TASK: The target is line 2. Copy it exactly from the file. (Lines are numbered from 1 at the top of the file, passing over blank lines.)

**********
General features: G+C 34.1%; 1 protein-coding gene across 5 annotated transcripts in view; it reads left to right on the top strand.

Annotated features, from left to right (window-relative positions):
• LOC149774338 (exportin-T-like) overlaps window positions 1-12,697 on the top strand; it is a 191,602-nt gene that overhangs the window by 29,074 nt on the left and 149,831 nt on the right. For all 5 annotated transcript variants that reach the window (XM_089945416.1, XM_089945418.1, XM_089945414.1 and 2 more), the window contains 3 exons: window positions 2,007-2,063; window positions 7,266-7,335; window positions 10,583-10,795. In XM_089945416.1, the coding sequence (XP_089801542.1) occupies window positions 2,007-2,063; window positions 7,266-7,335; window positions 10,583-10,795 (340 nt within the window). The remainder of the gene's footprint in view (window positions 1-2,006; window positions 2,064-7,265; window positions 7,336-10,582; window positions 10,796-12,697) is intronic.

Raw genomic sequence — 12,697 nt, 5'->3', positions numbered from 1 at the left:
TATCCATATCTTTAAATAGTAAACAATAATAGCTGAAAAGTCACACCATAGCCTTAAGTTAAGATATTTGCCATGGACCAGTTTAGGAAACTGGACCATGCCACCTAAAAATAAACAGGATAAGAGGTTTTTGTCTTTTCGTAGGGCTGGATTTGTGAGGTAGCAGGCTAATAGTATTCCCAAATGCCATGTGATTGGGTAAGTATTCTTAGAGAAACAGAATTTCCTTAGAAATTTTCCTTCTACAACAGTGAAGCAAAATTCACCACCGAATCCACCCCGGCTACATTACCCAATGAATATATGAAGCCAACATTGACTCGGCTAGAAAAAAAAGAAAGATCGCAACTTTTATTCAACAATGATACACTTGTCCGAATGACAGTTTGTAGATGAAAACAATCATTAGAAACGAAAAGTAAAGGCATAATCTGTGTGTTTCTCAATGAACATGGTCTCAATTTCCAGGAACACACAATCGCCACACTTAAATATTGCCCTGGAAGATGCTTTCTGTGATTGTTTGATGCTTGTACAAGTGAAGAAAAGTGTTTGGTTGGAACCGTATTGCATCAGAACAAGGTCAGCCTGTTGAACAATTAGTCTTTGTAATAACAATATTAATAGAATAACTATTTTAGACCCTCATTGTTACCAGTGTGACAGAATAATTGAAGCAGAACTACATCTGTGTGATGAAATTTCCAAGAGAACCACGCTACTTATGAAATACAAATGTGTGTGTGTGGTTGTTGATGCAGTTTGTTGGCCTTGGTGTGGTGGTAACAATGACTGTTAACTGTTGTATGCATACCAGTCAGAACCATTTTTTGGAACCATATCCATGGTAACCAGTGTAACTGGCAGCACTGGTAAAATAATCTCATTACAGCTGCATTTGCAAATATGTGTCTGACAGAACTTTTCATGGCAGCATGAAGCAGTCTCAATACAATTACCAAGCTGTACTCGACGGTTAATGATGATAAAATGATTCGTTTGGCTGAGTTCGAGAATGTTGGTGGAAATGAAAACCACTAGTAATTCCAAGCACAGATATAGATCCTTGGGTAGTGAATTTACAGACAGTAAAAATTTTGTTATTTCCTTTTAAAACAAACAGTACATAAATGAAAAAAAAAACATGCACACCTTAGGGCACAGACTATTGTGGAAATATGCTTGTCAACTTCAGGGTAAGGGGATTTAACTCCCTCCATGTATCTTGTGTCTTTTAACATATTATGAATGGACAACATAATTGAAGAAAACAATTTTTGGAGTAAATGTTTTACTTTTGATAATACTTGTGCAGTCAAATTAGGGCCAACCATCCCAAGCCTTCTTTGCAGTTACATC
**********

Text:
Annotated features, from left to right (window-relative positions):